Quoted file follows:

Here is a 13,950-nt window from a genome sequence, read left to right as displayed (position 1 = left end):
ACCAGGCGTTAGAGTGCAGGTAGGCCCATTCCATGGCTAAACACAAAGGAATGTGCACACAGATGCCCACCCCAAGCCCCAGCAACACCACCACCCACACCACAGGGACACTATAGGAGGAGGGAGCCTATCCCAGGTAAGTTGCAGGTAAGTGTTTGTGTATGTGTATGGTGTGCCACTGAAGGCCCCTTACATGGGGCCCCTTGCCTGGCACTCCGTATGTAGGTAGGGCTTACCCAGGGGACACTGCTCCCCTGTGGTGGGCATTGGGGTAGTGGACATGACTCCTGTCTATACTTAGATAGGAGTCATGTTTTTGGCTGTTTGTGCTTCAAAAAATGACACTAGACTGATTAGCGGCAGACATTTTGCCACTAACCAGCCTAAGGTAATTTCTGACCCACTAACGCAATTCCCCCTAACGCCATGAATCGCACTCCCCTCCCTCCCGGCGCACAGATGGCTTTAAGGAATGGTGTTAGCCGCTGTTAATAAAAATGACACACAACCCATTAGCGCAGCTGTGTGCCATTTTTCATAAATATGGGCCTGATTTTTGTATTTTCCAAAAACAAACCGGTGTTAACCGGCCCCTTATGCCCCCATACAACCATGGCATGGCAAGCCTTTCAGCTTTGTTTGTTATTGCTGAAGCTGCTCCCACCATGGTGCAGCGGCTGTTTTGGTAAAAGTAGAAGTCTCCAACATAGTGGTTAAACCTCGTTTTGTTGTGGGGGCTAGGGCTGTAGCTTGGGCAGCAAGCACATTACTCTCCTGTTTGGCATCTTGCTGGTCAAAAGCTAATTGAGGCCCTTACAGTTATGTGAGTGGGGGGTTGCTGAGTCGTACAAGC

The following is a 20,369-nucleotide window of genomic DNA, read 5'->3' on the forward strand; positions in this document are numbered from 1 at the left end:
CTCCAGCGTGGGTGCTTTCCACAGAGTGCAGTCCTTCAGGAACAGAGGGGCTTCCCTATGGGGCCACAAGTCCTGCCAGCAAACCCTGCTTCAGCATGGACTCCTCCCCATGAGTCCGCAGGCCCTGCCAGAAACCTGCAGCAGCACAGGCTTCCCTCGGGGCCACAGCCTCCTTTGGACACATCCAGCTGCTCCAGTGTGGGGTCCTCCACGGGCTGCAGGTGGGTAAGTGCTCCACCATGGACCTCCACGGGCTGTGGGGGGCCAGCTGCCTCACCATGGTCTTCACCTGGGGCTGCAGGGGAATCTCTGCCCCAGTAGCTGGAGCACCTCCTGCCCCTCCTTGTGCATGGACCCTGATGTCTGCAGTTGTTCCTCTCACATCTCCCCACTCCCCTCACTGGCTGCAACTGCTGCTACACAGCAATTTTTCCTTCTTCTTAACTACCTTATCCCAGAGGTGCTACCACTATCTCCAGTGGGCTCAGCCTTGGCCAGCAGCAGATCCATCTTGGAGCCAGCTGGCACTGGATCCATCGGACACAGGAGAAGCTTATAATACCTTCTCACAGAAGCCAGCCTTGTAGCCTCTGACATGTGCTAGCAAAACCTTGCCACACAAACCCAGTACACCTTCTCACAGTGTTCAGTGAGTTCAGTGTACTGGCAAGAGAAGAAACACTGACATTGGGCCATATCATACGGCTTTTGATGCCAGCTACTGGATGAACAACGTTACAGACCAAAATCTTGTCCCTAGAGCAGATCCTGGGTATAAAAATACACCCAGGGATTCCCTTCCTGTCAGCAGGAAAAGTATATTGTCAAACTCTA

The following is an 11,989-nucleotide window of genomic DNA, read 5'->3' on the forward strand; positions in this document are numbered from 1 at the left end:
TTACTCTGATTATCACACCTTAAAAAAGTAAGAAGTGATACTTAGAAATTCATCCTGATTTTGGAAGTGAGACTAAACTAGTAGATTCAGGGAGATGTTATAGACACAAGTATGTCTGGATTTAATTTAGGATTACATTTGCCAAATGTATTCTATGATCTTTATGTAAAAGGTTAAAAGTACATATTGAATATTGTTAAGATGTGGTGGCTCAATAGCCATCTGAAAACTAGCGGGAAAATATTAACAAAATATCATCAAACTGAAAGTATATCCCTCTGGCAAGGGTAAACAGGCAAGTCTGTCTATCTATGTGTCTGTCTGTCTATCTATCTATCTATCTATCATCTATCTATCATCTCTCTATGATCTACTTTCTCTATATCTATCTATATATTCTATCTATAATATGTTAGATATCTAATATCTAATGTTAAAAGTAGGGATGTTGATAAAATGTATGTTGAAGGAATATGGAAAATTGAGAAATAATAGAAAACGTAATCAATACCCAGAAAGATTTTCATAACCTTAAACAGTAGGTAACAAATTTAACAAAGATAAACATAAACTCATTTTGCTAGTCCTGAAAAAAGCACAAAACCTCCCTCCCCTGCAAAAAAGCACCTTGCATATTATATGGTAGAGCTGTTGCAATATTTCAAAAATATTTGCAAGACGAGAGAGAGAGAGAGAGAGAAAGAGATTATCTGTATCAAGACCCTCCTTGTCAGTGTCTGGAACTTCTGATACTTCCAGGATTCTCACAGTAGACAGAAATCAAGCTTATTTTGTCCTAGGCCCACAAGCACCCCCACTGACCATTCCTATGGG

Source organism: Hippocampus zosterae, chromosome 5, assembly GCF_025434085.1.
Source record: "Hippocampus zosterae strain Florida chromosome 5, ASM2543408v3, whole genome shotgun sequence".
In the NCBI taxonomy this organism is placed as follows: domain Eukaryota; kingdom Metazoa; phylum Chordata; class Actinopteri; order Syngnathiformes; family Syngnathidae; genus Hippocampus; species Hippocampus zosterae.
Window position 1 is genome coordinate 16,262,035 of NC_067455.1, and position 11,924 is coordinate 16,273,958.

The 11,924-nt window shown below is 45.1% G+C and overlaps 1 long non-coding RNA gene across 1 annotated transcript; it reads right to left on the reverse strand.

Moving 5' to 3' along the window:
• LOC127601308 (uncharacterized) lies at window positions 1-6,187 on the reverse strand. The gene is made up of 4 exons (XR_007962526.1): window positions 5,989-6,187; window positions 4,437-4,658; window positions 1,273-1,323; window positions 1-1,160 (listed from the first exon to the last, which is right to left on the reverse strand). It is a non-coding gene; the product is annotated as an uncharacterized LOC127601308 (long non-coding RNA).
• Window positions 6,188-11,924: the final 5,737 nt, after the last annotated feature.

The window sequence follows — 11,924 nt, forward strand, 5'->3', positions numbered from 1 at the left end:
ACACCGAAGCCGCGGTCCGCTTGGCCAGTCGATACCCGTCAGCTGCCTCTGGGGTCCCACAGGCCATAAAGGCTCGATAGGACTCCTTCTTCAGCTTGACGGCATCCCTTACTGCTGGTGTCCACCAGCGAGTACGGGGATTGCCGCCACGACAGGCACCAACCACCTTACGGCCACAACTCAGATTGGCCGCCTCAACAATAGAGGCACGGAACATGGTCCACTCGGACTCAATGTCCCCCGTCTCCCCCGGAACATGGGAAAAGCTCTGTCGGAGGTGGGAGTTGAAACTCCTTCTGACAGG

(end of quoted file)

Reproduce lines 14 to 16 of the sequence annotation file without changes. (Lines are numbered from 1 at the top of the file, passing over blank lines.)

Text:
• Window positions 6,188-11,924: the final 5,737 nt, after the last annotated feature.

The window sequence follows — 11,924 nt, forward strand, 5'->3', positions numbered from 1 at the left end:
ACACCGAAGCCGCGGTCCGCTTGGCCAGTCGATACCCGTCAGCTGCCTCTGGGGTCCCACAGGCCATAAAGGCTCGATAGGACTCCTTCTTCAGCTTGACGGCATCCCTTACTGCTGGTGTCCACCAGCGAGTACGGGGATTGCCGCCACGACAGGCACCAACCACCTTACGGCCACAACTCAGATTGGCCGCCTCAACAATAGAGGCACGGAACATGGTCCACTCGGACTCAATGTCCCCCGTCTCCCCCGGAACATGGGAAAAGCTCTGTCGGAGGTGGGAGTTGAAACTCCTTCTGACAGG